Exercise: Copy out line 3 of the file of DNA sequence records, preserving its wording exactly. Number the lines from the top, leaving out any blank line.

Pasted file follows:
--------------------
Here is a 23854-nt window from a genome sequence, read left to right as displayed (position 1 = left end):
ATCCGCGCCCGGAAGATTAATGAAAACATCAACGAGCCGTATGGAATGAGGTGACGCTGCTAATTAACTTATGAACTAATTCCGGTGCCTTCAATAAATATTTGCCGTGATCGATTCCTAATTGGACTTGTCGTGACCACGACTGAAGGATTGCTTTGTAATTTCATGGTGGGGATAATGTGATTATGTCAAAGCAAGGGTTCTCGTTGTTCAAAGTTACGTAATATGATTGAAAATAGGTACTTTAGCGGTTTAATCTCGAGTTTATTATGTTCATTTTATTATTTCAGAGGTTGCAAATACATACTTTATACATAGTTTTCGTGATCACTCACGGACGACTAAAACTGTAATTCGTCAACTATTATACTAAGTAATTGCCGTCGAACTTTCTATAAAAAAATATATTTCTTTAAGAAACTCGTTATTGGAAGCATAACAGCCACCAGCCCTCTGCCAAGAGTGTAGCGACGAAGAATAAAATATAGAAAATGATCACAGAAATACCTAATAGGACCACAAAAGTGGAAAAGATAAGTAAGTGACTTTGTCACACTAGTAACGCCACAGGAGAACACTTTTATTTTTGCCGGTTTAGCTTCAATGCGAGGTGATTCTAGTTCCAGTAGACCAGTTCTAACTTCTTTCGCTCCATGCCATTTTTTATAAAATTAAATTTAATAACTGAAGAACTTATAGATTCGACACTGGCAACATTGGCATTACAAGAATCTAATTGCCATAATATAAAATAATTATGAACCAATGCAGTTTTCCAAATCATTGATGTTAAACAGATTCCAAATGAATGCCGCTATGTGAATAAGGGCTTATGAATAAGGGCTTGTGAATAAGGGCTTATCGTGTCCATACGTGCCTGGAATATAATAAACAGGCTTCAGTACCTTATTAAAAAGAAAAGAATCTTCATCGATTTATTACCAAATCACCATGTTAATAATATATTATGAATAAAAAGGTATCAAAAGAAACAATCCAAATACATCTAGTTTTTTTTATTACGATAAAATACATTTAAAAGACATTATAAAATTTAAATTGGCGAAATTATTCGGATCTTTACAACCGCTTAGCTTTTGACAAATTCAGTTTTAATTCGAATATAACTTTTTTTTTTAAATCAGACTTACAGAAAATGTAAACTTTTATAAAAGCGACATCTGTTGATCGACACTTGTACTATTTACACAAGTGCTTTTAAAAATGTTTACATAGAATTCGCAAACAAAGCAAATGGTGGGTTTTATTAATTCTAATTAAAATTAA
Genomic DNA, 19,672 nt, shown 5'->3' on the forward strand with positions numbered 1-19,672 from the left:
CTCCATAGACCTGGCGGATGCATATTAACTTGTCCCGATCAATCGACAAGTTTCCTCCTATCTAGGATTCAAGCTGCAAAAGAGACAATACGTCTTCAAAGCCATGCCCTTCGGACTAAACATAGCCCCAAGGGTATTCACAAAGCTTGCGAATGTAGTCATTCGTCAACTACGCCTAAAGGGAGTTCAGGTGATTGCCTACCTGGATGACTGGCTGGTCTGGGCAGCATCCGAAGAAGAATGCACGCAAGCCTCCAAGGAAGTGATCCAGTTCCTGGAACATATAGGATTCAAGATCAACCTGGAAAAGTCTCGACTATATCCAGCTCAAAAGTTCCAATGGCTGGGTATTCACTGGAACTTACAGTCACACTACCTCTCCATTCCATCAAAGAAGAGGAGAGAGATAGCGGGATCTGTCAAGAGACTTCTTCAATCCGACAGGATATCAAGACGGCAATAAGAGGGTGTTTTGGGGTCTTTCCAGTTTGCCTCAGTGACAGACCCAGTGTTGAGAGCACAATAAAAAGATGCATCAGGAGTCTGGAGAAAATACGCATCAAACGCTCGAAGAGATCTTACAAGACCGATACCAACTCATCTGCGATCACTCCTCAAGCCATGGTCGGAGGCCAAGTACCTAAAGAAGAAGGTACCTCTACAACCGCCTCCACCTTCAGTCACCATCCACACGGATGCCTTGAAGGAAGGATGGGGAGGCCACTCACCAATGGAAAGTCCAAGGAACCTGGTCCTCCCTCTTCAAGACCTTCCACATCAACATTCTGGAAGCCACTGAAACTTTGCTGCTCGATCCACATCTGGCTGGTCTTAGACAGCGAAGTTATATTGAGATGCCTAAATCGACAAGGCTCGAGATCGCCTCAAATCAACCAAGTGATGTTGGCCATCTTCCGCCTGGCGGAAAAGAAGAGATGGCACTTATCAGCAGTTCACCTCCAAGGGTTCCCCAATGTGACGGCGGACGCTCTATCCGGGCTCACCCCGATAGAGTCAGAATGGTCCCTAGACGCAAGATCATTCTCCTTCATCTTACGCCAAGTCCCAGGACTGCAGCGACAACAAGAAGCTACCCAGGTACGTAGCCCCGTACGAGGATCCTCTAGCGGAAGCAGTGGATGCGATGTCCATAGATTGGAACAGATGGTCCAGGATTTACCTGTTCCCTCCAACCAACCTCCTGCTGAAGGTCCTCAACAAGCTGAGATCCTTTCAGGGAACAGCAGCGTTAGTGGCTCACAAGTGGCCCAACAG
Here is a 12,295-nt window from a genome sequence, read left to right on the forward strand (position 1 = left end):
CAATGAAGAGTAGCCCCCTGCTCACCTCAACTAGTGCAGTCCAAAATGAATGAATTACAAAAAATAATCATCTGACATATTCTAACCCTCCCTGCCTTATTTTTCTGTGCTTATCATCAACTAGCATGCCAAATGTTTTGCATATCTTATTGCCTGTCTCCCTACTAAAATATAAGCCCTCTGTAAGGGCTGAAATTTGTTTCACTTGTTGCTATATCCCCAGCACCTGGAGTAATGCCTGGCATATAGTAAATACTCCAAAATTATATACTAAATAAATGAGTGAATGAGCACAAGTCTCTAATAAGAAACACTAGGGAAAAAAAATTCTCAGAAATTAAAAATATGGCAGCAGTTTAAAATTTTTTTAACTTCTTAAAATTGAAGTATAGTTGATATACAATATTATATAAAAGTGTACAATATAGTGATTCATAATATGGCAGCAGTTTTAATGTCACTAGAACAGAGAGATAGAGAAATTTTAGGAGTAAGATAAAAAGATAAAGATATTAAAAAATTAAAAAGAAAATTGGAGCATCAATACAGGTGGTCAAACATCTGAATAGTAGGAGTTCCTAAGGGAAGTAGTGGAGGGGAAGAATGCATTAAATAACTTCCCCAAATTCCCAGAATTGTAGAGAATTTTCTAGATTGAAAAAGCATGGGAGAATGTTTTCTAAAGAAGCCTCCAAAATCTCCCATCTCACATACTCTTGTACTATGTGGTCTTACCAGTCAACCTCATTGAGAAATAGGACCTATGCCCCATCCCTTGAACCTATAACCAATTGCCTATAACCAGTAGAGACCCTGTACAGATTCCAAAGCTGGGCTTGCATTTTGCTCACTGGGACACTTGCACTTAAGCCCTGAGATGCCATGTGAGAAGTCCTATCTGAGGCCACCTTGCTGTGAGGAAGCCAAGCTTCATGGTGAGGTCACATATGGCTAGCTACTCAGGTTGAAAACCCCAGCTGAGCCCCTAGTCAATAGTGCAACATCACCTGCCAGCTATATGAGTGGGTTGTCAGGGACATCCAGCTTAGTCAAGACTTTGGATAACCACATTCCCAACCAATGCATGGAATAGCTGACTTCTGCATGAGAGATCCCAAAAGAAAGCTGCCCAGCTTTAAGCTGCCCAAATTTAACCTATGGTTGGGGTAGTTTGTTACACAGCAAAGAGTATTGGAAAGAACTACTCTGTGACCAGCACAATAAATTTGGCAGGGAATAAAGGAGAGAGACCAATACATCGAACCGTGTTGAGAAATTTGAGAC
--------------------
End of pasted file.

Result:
Genomic DNA, 19,672 nt, shown 5'->3' on the forward strand with positions numbered 1-19,672 from the left: